Getting Around in Utah
Winter Survival Tips
Part III - If You are Shut In
If you find yourself trapped in your car or stranded at your house during a blizzard, survival will depend on keeping
your wits about you and follwing these few steps where possible:
If Stuck in Your Car:
- Stay in the car. In most cases, it is more safe inside the car. Wait there
till you are discovered by someone. Here is where a cell phone can really come in handy.
- It is okay to leave the car to search for assistance only if you can see potential
help within 100 yards (a business, or house, or if you are on the highway, a rest area with a phone). If you
venture out of your car when the wind is blowing, you may become disoriented and lost and not be able to find your
- Display a trouble sign. You should have something brightly colored in your car
if you followed the rules in
Part I - Vehicle Preparedness. Hang it on the car's antenna and raise the hood.
If Stuck in Your House:
- Keep the faucets running at a drip to help prevent the pipes from freezing.
- Be especially careful about Wind Chill. This is a measurement of how cold it
feels when you combine the temperature ofthe air with the wind speed. 30 degrees with no wind could be a reasonably comfortable
temperature. 35 degress with a strong wind could be unbearable. A strong wind combined with a temperature of just below
freezing can have the same effect as a still air temperature about 35 degrees colder.
- Keep your wits about you! Don't panic.. Panicing can cause you to make silly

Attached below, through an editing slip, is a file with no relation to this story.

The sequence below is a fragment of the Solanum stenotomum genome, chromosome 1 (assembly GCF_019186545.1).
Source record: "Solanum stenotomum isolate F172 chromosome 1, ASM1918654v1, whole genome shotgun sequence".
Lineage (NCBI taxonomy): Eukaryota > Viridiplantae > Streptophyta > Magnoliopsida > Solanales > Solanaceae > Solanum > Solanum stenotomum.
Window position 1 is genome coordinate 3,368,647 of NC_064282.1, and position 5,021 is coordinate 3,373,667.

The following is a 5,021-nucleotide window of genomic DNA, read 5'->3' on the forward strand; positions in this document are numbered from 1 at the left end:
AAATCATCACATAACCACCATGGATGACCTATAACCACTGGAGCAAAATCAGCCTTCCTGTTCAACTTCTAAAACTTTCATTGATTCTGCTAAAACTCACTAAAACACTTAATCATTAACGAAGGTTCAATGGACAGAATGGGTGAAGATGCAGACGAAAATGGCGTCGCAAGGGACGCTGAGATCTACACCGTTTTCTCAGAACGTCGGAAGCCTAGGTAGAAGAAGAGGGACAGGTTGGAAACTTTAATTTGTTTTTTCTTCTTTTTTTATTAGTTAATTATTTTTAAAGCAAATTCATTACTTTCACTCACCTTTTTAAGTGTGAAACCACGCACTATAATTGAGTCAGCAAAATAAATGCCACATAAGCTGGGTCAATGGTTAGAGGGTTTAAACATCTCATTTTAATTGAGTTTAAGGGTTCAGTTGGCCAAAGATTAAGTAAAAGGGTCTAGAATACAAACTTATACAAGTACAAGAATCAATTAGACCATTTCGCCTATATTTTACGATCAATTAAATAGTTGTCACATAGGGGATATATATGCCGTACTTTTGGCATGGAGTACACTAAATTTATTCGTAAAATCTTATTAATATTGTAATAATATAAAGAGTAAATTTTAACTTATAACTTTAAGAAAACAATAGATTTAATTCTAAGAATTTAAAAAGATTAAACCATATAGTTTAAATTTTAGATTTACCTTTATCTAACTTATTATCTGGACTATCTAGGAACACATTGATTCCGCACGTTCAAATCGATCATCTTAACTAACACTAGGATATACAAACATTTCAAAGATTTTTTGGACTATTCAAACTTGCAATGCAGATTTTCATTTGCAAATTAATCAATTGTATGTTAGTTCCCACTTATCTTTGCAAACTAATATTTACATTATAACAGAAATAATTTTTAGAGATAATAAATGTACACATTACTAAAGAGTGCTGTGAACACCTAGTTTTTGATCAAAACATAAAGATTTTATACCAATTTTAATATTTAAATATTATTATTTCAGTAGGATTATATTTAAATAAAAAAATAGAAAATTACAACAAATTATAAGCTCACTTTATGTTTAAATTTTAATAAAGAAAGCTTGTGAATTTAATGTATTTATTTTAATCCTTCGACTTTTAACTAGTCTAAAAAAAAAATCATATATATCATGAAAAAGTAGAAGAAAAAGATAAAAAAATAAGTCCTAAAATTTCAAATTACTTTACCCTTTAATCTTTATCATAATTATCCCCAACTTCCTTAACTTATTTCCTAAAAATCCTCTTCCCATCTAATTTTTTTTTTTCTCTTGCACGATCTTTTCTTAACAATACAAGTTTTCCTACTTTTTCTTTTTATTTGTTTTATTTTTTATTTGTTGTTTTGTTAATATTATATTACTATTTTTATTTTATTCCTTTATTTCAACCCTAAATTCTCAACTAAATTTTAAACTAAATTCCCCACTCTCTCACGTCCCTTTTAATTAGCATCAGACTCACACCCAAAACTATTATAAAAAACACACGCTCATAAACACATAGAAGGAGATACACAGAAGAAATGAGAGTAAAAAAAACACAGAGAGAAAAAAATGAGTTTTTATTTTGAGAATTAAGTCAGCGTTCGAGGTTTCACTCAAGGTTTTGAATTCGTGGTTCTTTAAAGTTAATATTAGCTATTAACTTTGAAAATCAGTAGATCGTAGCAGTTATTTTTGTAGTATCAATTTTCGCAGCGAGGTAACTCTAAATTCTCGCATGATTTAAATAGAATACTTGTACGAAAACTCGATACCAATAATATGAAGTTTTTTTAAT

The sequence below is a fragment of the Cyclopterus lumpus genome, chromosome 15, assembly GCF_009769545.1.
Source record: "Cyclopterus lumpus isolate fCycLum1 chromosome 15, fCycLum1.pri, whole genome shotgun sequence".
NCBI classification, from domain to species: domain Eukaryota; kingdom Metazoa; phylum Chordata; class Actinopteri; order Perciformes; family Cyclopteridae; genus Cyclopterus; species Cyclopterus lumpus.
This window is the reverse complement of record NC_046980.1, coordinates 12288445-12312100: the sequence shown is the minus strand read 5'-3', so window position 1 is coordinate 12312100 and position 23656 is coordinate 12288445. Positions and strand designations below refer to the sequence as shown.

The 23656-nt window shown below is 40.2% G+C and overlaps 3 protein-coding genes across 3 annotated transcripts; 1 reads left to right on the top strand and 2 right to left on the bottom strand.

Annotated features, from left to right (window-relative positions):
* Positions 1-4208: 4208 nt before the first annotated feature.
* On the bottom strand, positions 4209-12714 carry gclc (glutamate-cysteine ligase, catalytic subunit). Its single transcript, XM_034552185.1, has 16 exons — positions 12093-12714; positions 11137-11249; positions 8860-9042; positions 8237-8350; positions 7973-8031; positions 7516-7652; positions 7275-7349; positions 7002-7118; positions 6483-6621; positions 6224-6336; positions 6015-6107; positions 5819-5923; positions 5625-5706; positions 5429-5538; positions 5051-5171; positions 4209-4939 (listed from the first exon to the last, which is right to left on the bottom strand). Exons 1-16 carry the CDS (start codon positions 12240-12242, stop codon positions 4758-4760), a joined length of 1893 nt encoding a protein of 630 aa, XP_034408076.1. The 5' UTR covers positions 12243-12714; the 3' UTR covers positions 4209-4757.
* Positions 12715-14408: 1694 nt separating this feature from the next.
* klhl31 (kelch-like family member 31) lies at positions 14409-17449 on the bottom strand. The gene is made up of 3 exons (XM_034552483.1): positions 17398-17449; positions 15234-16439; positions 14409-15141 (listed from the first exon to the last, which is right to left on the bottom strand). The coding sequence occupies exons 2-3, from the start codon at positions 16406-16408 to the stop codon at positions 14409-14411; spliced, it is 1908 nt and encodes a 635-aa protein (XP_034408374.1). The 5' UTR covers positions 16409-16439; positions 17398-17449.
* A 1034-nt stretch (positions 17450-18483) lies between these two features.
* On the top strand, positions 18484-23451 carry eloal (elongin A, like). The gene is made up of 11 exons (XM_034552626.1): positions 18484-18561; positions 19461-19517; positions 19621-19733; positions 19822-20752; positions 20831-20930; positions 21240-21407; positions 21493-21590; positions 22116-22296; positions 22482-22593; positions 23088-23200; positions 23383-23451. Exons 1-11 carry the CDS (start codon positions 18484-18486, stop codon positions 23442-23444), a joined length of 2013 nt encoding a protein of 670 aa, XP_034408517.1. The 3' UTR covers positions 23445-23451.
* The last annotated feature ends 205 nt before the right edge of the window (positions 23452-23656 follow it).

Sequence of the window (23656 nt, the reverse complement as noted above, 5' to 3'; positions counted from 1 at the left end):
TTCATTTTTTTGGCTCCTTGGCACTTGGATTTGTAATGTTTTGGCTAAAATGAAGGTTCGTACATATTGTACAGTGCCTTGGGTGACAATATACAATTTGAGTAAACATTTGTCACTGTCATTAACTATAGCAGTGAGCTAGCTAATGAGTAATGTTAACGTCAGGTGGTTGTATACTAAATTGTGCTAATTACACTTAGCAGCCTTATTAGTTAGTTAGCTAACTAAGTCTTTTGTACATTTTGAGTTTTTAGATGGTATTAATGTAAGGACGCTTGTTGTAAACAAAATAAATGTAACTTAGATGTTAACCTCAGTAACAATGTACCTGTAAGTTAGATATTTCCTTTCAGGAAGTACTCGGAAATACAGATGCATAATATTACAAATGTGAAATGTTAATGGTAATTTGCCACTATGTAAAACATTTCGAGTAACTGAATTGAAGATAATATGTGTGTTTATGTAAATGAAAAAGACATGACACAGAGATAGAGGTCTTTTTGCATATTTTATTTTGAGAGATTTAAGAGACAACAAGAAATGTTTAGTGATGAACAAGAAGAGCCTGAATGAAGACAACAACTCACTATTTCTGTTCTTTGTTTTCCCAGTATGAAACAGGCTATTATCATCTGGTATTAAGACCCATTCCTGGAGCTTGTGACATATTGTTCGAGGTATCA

dicisions, not to mention putting an extra strain on your heart and using up valuable energy.
IF Stuck in Your Car:
- If more than one person is in the car, take turns sleeping. It is best to have one
person awake to be able to watch for signs of rescuers.
- Occasionally run the engine to keep warm. Try running the engine for about 10
minutes each hour. During that time, run the heater, and also give yourself a break from the dark by turning on the car's
- Be cautious about running the engine. You don't want to get carbon monoxide
poisoning, which could happen if the car is running for too long, and the exhaust is coming in (such as when you are
stuck in a snow bank and the exhaust can not ventilate properly. Keep the exhaust pipe clear of snow, and open a downwind
window slightly for ventilation.
- For added insulation, if your coat won't keep you warm enough, and you don't
have a spare blanket or sleeping bag in the car as suggested in
Part I - Vehicle Preparedness, you could try using newspapers, maps, and even the removable car mats.
If Stuck in Your House:
- If you are without power or heat, try some of the above mentioned ideas to keep warm.
- Do minor exercises to keep up circulation. If in the car, get out of the car
(if doing so is not a threat - ie the wind chill isn't a factor) and do a few jumping jacks. Or, if you can't get out,
clap your hands or move your arms and legs about to get some circulation going. Try not to stay in one position for too long.
- Avoid overexertion. Since cold weather puts an added strain on the heart, keep
your exercising (or shoveling or car pushing) at a reasonable level.
- Stay hydrated. If you don't have water in the car as suggested in
Part I - Vehicle Preparedness, try getting some
hydration from eating snow (but not too much since the cold snow will reduce your body temperature).
- Huddling together can also help you stay warm.